Rice is one of those foods that people seem to be on two sides of the fence about. For most, it’s a sacred source of nutrition; for others it’s a source of empty calories and even a toxin. It turns out there’s evidence to support both perspectives, but whether or not brown rice is nutritious or toxic really depends on how it’s prepared.

When properly prepared, rice is more than empty calories, and it doesn’t have to be abandoned just because it’s high in carbohydrates. The predominate type of carbohydrate in rice is glucose, which is the body’s preferred source of energy. The brain, in particular, depends on glucose for proper functioning. Glucose is also an awesome source of energy for athletic activities, as it can be stored as glycogen for use during intense activities.

In addition to being an excellent source of energy, brown rice is high in fiber and a number of micronutrients. These nutrients support a healthy metabolism, strengthen the bones, and may help prevent cancer. Brown rice supplies vitamins B6, niacin, thiamin, manganese, selenium, and zinc. It also contains a phytonutrient called lignan, which is converted by bacteria in the intestines into enterolactone and appears to have health promoting properties.

Yet, despite all the awesome nutrients brown rice contains, there are a couple of instances when brown rice is toxic rather than nutritious: when it’s not soaked and when its not adequately boiled.

Brown rice must be soaked because it contains a chemical called phytic acid that prevents minerals from being absorbed by the small intestines. If these important nutrients aren’t absorbed then rice does indeed become an “empty carb.” Soaking activates an enzyme called phytase that breaks down phytic acid and allows all the healthy minerals to be absorbed. The only problem is that that rice contains very little phytase potential, so fermentation is the best way to develop phytic acid reducing enzymes. While it may sound a little complex, having a fermenting rice soaking solution on hand is relatively easy and is a traditional Chinese practice. Heres how:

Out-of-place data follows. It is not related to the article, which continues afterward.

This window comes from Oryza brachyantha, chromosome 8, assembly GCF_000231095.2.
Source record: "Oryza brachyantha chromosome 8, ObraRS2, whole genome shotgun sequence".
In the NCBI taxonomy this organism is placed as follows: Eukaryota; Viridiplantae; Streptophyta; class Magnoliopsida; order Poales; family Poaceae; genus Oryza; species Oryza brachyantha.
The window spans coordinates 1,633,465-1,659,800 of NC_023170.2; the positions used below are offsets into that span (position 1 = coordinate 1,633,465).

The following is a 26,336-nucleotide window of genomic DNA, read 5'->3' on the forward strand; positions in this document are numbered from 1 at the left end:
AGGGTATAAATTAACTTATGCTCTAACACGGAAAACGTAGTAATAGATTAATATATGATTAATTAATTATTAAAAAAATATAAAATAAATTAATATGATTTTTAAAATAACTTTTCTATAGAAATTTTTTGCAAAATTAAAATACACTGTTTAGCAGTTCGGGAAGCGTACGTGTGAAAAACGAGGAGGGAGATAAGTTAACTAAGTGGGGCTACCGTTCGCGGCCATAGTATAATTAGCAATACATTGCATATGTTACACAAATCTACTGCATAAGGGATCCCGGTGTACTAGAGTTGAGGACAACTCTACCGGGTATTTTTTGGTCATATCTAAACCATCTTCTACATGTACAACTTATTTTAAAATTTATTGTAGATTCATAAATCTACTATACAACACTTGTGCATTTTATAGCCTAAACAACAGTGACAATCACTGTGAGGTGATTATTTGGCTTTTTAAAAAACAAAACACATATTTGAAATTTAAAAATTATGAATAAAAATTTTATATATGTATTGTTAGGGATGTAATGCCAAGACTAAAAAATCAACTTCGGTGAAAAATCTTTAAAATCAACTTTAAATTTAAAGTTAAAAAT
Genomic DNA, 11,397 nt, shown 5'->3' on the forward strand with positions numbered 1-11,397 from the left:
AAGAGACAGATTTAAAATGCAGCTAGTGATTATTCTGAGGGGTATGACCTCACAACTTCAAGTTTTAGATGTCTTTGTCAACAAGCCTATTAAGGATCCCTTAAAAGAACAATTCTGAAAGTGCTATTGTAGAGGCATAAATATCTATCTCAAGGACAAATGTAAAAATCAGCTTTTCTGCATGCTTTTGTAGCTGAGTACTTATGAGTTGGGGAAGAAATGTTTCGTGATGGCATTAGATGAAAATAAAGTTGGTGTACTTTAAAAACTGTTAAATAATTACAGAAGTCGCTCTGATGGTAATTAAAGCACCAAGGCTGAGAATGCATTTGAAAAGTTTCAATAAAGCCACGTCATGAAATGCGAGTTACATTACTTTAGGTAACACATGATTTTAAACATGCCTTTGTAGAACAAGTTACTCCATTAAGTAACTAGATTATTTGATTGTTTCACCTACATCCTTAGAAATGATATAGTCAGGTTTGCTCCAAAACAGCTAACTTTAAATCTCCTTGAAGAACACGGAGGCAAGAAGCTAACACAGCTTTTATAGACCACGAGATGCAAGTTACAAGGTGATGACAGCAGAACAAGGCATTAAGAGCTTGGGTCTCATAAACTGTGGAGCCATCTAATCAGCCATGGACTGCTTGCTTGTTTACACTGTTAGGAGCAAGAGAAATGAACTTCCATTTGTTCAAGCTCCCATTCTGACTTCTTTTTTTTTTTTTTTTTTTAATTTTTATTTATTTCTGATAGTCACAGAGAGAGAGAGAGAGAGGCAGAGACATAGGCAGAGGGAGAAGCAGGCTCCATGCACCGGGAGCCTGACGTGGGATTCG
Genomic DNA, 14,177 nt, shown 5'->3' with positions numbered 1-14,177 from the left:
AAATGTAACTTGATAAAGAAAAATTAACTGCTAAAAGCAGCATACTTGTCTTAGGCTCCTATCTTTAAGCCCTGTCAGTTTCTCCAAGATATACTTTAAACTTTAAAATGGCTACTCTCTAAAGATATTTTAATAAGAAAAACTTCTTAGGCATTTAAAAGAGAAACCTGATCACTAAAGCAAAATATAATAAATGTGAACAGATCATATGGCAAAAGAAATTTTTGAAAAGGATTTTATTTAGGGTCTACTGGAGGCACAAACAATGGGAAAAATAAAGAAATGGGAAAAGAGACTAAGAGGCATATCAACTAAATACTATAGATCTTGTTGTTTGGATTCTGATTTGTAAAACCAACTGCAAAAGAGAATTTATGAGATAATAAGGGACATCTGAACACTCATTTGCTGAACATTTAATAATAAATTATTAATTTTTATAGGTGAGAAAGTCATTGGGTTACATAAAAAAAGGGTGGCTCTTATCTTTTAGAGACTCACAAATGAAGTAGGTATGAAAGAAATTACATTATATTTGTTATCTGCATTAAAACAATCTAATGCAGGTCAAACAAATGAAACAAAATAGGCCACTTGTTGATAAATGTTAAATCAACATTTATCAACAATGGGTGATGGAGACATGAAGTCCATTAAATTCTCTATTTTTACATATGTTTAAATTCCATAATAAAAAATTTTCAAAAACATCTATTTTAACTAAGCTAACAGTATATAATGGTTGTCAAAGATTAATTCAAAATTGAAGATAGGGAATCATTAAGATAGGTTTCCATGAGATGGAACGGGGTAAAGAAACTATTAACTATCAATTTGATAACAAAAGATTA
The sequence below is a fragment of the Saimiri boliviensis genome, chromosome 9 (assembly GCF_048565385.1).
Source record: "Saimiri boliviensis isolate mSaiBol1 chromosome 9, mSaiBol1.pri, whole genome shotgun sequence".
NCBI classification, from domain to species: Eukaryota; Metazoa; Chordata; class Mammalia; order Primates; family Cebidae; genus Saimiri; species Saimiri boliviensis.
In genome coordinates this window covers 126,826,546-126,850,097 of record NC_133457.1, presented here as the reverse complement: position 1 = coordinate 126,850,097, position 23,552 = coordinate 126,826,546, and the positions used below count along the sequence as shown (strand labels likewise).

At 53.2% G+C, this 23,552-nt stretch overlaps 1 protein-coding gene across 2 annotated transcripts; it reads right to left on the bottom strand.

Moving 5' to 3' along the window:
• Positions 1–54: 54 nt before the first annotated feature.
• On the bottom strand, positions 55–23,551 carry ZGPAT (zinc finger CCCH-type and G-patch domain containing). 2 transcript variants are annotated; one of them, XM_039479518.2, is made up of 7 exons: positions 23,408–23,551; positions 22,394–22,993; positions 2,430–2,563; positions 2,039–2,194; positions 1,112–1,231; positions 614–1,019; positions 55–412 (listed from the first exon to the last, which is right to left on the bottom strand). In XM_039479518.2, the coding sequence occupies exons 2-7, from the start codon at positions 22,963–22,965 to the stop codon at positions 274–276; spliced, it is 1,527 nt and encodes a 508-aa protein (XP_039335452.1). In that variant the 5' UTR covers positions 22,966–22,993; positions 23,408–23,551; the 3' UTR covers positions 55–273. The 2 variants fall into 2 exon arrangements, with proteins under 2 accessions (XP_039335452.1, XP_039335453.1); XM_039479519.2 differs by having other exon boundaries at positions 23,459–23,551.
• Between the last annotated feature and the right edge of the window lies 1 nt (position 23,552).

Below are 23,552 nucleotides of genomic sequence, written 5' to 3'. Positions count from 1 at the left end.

Soak your brown rice in non-chlorinated water for 24 hours. Drain the soaking water before cooking, but save 10% of the water for future soaking use (stored in the refrigerator). The next time you soak your rice, add the saved water to the soaking solution. Repeat this cycle every time you cook brown rice. Over time this solution develops phytase enzymes that will deactivate up to 96% of the phytic acid content in your brown rice.

After soaking your rice to deactivate the phytic acid, the next step is properly cooking it to remove the arsenic content. Rice concentrates arsenic, a carcinogenic toxin, more than any other grain. Regular consumption of improperly cooked rice can lead to unhealthy blood levels of this dangerous chemical. There’s any easy method, however, to drastically reduce the arsenic content:

Cook your brown rice like you would cook pasta — boiled in plenty of water. Today, most people add just enough water to their rice so that the rice is ready at the same time all the water is absorbed or evaporated, but this can actually contribute to even higher levels of arsenic consumption. The traditional way of preparing rice is to boil it in water at a 1:6 ratio. To use this method, simply cook your brown rice in a large pot and boil for 30 minutes. After 30 minutes, drain the excess water and allow the rice to rest (covered) off the heat for 10 minutes. Not only does this method reduce the arsenic, it also produces a great tasting and nicely textured brown rice!

Sure, it might require a little more effort than microwaving a TV dinner, but properly preparing rice is mostly a matter of planning ahead. The result: a delicious, affordable, high energy, and nutrient-rich food!

Recommend Products: Bulk Organic Brown Rice

Whole Health Source – Brown Rice
Science Direct – Soaking Brown Rice
Rice Consumption and Arsenic Content 
Arsenic In Rice: How Concerned Should You Be?

[ts_fab authorid=]


Originally posted 2013-03-02 05:22:00.


One response

Leave a Reply